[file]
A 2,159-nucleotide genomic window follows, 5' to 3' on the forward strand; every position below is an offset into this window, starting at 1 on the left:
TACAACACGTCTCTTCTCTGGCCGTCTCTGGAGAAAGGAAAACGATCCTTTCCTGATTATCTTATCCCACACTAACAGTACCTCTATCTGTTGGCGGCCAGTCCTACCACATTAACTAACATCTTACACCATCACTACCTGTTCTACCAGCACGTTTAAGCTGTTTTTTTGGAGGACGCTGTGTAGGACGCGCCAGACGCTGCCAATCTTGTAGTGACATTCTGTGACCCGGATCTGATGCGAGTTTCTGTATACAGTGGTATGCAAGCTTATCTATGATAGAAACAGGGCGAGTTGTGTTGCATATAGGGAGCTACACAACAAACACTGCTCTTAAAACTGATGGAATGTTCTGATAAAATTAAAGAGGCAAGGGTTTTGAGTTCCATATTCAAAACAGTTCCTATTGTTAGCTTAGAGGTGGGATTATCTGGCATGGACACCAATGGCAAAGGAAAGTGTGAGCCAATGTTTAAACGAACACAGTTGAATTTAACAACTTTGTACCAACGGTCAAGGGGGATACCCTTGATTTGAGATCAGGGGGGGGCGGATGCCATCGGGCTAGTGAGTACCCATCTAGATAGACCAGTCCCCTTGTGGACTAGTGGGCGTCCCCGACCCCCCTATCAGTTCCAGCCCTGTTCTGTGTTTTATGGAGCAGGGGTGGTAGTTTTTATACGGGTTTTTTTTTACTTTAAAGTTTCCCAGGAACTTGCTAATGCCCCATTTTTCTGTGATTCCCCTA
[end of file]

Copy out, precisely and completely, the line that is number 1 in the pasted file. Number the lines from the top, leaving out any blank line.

A 2,159-nucleotide genomic window follows, 5' to 3' on the forward strand; every position below is an offset into this window, starting at 1 on the left: